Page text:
Not Making Headlines: Major News Stories Lost To The Media Grind

Published April 10, 2017
Updated April 28, 2017

What Happened In August 2005

Tragedy Stories Bridge Stampede

Wikimedia Commons

On August 3, 2005, Mauritanian President Maaouya Ould Sid’Ahmed Taya traveled to Riyadh, Saudi Arabia to pay his respects to the recently deceased King Fahd. During his visit, officials in his government overthrew him.

Nine days later, a Tamil sniper fatally shot Sri Lanka’s foreign minister. That same day, August 12, rare tornadoes blew through both West Virginia and Long Island, causing scattered damage.

On the 16th, West Caribbean Airways Flight 708 crashed in Venezuela, killing all 160 people aboard. One week later, TANS Peru Flight 204 also crashed in Peru, killing 41 people.

On the last day of the month, August 31, Ang Lee’s Brokeback Mountain debuted at the Venice Film Festival, and 953 people died in a stampede on Iraq’s Al-Aaimmah bridge in Baghdad.

The bridge incident was, potentially, a major story with many angles. That day, a major religious procession of Iraqi Shiites, long suppressed by Saddam Hussein, turned out to visit a shrine. When nearly a million pilgrims had assembled near the closed-off bridge, a rumor started in the crowd that a certain man was a Sunni suicide bomber. The crowd bolted for the bridge and panic set in across the group. Pushing over the barriers, many people fell over the bridge railings and drowned in the Tigris River; others were trampled in the press.

As far as anybody could later work out, there was no suicide bomber. In fact, a Sunni teenager who was not part of the procession drowned trying to rescue Shiites from the river.

Any one of these angles – the freedom to worship finally restored, the panic of a crowd, the power of a rumor, or the heroism of the young Sunni who crossed religious lines for his fellow human beings – would have made a great story. But the headline writers were otherwise occupied at the time.

What Dominated The News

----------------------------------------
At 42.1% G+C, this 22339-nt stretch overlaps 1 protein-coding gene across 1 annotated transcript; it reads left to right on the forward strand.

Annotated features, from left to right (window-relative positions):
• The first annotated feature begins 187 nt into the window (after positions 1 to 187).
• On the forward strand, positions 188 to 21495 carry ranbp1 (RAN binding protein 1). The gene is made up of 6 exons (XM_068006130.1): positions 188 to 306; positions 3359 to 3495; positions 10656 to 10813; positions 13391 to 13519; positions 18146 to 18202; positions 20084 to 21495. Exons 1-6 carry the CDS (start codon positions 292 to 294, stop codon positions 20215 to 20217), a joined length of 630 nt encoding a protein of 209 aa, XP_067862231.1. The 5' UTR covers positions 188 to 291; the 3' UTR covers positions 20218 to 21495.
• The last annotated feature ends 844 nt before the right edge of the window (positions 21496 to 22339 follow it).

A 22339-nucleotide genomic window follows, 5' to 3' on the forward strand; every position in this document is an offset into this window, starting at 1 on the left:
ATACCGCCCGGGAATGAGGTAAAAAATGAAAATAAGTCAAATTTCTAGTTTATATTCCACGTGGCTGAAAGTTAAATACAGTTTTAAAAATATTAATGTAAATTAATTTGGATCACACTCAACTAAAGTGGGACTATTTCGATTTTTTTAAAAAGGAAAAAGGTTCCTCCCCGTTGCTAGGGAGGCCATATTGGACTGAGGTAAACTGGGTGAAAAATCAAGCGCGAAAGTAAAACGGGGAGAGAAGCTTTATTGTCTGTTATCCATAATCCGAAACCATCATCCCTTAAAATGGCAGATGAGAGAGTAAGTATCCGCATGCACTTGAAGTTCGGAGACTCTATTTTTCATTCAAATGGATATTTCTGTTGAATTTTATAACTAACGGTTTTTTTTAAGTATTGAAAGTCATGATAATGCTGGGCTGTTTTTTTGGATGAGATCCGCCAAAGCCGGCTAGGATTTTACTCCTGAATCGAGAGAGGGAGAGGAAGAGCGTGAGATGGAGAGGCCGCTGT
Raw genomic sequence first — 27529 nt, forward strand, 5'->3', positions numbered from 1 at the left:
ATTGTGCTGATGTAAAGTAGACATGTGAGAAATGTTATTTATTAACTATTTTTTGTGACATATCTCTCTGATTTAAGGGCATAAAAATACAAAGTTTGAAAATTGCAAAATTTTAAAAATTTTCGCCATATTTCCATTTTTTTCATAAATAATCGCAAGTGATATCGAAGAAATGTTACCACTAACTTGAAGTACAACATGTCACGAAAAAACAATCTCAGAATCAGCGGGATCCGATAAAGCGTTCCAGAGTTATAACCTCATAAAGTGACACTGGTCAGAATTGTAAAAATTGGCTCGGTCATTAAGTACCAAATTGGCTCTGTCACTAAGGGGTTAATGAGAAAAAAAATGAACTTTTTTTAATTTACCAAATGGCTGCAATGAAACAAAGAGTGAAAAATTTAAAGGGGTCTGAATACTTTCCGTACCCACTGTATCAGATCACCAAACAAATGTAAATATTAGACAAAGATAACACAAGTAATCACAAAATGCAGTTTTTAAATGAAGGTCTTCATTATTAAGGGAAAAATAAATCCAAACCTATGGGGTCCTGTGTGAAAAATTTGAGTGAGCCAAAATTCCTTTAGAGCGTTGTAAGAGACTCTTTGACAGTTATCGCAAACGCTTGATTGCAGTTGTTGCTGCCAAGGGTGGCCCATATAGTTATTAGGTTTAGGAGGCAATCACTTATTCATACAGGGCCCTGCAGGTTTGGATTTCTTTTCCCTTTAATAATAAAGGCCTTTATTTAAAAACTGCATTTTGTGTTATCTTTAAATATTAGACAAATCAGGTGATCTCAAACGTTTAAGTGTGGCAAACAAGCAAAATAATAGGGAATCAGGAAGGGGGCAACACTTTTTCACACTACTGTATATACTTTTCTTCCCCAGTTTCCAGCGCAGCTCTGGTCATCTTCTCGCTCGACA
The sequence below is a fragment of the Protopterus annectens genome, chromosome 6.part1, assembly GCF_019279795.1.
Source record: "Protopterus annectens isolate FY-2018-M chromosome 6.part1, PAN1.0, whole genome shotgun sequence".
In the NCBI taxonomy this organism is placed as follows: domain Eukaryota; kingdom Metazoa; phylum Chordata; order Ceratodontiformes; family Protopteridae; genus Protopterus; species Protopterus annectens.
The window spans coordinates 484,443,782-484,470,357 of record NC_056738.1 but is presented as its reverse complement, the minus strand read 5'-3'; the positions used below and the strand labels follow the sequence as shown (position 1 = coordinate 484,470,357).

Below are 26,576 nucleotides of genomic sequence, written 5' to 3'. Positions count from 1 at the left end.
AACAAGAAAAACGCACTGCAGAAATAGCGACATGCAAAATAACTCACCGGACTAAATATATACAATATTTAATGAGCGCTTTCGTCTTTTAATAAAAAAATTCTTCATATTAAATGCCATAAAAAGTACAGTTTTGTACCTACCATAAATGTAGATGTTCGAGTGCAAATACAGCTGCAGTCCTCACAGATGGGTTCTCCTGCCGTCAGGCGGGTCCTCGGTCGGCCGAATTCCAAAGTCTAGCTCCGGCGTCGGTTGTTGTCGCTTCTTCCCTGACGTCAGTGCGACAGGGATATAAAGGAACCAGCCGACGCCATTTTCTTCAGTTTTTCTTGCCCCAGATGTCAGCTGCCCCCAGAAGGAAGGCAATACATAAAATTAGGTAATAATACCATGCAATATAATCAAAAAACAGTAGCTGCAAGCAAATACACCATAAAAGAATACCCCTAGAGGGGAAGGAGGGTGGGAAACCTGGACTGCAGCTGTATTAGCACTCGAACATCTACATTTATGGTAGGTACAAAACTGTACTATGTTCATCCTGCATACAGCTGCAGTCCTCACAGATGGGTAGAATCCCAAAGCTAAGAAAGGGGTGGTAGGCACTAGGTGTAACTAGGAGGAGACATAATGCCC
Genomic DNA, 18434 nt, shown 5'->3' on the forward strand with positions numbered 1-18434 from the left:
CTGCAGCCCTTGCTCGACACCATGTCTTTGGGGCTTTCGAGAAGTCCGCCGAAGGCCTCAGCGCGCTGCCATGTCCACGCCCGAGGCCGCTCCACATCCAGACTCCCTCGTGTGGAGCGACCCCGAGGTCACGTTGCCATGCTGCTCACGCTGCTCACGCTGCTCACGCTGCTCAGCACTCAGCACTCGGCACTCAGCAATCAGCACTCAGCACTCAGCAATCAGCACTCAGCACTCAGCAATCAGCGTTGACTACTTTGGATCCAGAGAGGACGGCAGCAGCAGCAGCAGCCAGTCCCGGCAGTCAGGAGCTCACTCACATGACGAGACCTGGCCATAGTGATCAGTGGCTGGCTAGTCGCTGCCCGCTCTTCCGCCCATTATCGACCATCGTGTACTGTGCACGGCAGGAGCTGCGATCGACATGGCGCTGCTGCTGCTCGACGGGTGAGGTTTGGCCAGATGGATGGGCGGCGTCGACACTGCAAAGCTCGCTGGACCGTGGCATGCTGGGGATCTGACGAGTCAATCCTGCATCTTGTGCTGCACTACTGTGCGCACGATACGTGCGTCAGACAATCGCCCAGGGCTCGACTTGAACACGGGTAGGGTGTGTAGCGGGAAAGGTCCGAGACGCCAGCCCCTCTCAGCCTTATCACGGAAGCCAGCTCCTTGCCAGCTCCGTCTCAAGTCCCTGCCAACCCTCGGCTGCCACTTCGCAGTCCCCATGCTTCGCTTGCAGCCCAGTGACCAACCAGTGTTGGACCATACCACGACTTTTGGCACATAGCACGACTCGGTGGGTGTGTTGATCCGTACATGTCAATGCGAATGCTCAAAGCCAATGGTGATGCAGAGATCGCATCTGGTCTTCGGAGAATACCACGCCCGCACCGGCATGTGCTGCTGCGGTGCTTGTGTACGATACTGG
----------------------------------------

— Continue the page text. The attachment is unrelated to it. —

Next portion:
Tragedy Stories Katrina Body

James Nielsen/AFP/Getty Images

What had everybody so occupied in August 2005 was the Category 5 hurricane that struck the Gulf Coast on the 28th. Hurricane Katrina was the third most intense storm ever to touch land, and it was one of the five worst natural disasters in American history. All told, Katrina inflicted $108 billion in property damage and took the lives of at least 1,245 people. It laid waste to the Gulf Coast, wrecked oil wells and refineries, flooded New Orleans, and commanded the attention of the entire American media for weeks.

Part of the reason that Katrina took over headlines, even while so much else was going on in the world, was that the storm did more than damage structures and industries; it devastated Americans’ notions of safety and security. Government failures before and after the hurricane revealed that, apparently, nobody in power knew what to do when a real crisis hit.

Immediately after the storm, while people were clustered on rooftops waiting for helicopters that weren’t coming, the government failed on every level. Local police officers commandeered boats, not to rescue survivors, but to chase looters.

State officials spent their time bickering over who had ordered what emergency measures when, rather than evacuating at-risk people. Federal authorities, including President Bush and Vice President Cheney, flew into the area, gave a few interviews, and then left. It came out that the head of FEMA had effectively no relevant experience in disaster management. Trent Lott, the powerful Senate majority leader, was denied coverage for his destroyed house. Money allocated for disaster relief was wasted through byzantine corruption mills.

There seemed to be no end of the waste, incompetence, and abuse. And all of that needed to be talked about, to the exclusion of many other stories that month.

Richard Stockton
Richard Stockton is a freelance science and technology writer from Sacramento, California.